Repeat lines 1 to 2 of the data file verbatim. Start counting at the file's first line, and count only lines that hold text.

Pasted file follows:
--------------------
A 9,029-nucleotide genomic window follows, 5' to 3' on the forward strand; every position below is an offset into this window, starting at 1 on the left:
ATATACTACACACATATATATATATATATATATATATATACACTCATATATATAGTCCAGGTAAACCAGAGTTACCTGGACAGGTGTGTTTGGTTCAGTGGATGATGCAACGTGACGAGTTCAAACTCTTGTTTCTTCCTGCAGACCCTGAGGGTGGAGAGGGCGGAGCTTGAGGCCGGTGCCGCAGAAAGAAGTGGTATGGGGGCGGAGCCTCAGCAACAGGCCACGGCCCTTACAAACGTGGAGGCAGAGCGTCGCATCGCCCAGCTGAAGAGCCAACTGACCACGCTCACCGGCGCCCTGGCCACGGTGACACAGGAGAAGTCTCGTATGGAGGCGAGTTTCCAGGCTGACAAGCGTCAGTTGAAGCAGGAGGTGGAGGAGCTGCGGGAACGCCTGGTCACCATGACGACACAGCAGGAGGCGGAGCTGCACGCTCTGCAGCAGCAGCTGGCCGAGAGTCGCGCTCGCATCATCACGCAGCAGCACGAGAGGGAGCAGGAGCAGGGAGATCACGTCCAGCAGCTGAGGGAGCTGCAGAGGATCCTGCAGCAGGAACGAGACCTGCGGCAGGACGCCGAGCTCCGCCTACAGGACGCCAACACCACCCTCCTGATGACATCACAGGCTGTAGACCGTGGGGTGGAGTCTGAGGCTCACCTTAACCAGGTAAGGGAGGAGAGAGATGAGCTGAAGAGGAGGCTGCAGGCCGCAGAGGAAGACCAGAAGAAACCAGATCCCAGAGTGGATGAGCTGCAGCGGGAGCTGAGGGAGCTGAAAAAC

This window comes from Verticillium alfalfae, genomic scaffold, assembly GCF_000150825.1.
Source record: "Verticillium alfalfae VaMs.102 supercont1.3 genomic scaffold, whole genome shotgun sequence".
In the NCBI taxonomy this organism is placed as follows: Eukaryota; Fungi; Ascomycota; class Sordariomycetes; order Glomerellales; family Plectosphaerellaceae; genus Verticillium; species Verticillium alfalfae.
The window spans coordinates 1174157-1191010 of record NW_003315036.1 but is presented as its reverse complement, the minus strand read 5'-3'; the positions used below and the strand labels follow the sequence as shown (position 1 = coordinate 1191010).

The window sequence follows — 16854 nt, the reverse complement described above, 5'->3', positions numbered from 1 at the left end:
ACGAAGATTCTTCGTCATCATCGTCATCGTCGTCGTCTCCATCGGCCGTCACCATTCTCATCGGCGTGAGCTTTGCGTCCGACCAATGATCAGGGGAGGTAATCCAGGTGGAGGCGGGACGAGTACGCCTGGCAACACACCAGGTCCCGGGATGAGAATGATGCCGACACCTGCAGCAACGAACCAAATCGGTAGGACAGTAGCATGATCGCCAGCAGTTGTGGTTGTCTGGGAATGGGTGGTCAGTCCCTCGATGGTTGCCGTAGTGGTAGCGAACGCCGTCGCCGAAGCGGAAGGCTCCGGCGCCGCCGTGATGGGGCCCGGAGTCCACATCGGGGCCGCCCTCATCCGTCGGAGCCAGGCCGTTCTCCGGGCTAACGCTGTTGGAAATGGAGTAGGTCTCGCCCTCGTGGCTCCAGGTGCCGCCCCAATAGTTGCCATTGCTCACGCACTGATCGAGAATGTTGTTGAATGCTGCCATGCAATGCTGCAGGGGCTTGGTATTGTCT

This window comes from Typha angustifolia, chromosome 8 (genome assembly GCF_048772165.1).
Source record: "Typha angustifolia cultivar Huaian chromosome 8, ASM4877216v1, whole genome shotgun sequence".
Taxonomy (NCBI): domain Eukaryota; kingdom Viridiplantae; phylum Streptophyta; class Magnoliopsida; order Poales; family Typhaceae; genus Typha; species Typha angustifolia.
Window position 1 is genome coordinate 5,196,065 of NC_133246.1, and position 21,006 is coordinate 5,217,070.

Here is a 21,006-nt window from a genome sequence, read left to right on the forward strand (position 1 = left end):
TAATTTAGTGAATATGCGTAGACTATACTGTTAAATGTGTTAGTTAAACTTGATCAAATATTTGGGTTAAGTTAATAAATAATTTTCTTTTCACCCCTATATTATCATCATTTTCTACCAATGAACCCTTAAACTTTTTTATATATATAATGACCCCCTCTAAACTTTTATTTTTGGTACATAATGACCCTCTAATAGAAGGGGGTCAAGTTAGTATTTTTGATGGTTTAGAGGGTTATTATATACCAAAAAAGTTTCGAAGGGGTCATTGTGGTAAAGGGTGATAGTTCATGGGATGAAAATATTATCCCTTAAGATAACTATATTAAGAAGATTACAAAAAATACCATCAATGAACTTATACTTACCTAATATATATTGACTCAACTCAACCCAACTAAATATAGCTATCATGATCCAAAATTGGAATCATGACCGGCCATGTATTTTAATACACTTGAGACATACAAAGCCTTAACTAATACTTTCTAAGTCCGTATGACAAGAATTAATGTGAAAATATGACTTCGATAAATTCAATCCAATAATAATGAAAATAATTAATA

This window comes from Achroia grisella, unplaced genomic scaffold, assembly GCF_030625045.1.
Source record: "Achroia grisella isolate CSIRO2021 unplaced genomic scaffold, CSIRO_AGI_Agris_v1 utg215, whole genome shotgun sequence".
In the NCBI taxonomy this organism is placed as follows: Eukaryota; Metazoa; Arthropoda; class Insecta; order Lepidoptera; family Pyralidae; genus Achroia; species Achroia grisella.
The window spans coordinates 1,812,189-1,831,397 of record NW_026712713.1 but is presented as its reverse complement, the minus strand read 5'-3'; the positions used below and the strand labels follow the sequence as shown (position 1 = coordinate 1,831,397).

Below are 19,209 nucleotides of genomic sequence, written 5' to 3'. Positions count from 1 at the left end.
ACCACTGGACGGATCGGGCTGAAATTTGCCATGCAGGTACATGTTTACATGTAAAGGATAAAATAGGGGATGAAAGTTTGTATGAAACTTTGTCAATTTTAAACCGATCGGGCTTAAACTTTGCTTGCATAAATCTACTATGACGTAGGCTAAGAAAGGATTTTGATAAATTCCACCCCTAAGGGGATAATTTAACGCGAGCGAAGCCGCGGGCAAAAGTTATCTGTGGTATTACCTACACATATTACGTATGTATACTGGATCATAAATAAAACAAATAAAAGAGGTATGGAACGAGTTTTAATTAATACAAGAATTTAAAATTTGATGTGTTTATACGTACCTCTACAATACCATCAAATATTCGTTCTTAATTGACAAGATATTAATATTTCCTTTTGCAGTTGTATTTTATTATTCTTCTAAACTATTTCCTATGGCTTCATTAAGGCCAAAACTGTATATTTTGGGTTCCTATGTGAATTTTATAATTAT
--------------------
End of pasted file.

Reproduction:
A 9,029-nucleotide genomic window follows, 5' to 3' on the forward strand; every position below is an offset into this window, starting at 1 on the left:
ATATACTACACACATATATATATATATATATATATATATACACTCATATATATAGTCCAGGTAAACCAGAGTTACCTGGACAGGTGTGTTTGGTTCAGTGGATGATGCAACGTGACGAGTTCAAACTCTTGTTTCTTCCTGCAGACCCTGAGGGTGGAGAGGGCGGAGCTTGAGGCCGGTGCCGCAGAAAGAAGTGGTATGGGGGCGGAGCCTCAGCAACAGGCCACGGCCCTTACAAACGTGGAGGCAGAGCGTCGCATCGCCCAGCTGAAGAGCCAACTGACCACGCTCACCGGCGCCCTGGCCACGGTGACACAGGAGAAGTCTCGTATGGAGGCGAGTTTCCAGGCTGACAAGCGTCAGTTGAAGCAGGAGGTGGAGGAGCTGCGGGAACGCCTGGTCACCATGACGACACAGCAGGAGGCGGAGCTGCACGCTCTGCAGCAGCAGCTGGCCGAGAGTCGCGCTCGCATCATCACGCAGCAGCACGAGAGGGAGCAGGAGCAGGGAGATCACGTCCAGCAGCTGAGGGAGCTGCAGAGGATCCTGCAGCAGGAACGAGACCTGCGGCAGGACGCCGAGCTCCGCCTACAGGACGCCAACACCACCCTCCTGATGACATCACAGGCTGTAGACCGTGGGGTGGAGTCTGAGGCTCACCTTAACCAGGTAAGGGAGGAGAGAGATGAGCTGAAGAGGAGGCTGCAGGCCGCAGAGGAAGACCAGAAGAAACCAGATCCCAGAGTGGATGAGCTGCAGCGGGAGCTGAGGGAGCTGAAAAAC